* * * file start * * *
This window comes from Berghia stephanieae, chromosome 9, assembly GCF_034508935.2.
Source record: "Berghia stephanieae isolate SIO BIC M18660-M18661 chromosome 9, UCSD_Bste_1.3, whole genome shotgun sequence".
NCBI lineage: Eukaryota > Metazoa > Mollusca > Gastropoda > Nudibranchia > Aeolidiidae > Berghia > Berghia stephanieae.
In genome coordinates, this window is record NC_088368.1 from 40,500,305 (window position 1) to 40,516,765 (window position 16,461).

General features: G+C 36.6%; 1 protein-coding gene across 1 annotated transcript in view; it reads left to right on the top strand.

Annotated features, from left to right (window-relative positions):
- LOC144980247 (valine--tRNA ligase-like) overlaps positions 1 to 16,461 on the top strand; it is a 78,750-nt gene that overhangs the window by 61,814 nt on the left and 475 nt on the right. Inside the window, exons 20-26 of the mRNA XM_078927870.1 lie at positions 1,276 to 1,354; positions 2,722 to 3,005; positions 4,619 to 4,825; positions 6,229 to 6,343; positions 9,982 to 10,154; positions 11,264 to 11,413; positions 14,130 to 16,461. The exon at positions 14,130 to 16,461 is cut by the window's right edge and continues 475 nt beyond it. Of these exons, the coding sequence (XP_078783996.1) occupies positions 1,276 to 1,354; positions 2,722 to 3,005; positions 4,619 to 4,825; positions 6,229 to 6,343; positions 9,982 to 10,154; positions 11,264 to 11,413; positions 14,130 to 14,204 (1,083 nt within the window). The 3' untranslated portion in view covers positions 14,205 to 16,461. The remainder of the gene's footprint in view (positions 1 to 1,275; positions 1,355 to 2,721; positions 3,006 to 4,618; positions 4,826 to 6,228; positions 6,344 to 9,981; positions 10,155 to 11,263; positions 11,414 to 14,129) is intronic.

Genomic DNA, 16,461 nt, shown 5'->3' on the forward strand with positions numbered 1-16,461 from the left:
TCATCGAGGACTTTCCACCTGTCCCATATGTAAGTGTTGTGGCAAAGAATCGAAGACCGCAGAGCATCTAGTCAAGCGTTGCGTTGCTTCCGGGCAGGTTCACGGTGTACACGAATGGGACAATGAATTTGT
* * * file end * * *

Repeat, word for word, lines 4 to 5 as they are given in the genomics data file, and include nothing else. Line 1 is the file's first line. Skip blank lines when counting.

In genome coordinates, this window is record NC_088368.1 from 40,500,305 (window position 1) to 40,516,765 (window position 16,461).

General features: G+C 36.6%; 1 protein-coding gene across 1 annotated transcript in view; it reads left to right on the top strand.